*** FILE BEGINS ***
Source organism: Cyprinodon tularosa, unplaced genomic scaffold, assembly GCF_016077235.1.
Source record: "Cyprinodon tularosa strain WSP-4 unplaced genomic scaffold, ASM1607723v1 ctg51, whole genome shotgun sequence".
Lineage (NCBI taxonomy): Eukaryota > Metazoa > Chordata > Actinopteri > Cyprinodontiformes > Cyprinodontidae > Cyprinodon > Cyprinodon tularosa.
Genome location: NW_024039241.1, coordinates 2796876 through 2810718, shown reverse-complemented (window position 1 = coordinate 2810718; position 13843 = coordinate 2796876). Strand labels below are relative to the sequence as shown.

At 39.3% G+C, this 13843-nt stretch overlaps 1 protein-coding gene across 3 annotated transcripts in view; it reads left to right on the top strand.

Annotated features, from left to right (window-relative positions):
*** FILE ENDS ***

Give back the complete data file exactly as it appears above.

Source organism: Cyprinodon tularosa, unplaced genomic scaffold, assembly GCF_016077235.1.
Source record: "Cyprinodon tularosa strain WSP-4 unplaced genomic scaffold, ASM1607723v1 ctg51, whole genome shotgun sequence".
Lineage (NCBI taxonomy): Eukaryota > Metazoa > Chordata > Actinopteri > Cyprinodontiformes > Cyprinodontidae > Cyprinodon > Cyprinodon tularosa.
Genome location: NW_024039241.1, coordinates 2796876 through 2810718, shown reverse-complemented (window position 1 = coordinate 2810718; position 13843 = coordinate 2796876). Strand labels below are relative to the sequence as shown.

At 39.3% G+C, this 13843-nt stretch overlaps 1 protein-coding gene across 3 annotated transcripts in view; it reads left to right on the top strand.

Annotated features, from left to right (window-relative positions):